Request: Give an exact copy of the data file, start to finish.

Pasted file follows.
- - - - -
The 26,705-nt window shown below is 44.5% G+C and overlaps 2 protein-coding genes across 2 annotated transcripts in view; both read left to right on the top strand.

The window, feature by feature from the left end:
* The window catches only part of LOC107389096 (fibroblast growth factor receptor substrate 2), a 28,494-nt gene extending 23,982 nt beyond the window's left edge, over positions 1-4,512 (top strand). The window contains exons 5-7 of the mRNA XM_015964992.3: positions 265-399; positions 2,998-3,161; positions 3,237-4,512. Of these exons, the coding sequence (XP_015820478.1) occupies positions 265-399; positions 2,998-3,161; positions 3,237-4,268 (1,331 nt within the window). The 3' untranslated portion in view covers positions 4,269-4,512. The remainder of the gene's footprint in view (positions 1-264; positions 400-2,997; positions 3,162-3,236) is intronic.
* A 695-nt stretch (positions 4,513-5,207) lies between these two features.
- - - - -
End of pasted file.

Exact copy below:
The 26,705-nt window shown below is 44.5% G+C and overlaps 2 protein-coding genes across 2 annotated transcripts in view; both read left to right on the top strand.

The window, feature by feature from the left end:
* The window catches only part of LOC107389096 (fibroblast growth factor receptor substrate 2), a 28,494-nt gene extending 23,982 nt beyond the window's left edge, over positions 1-4,512 (top strand). The window contains exons 5-7 of the mRNA XM_015964992.3: positions 265-399; positions 2,998-3,161; positions 3,237-4,512. Of these exons, the coding sequence (XP_015820478.1) occupies positions 265-399; positions 2,998-3,161; positions 3,237-4,268 (1,331 nt within the window). The 3' untranslated portion in view covers positions 4,269-4,512. The remainder of the gene's footprint in view (positions 1-264; positions 400-2,997; positions 3,162-3,236) is intronic.
* A 695-nt stretch (positions 4,513-5,207) lies between these two features.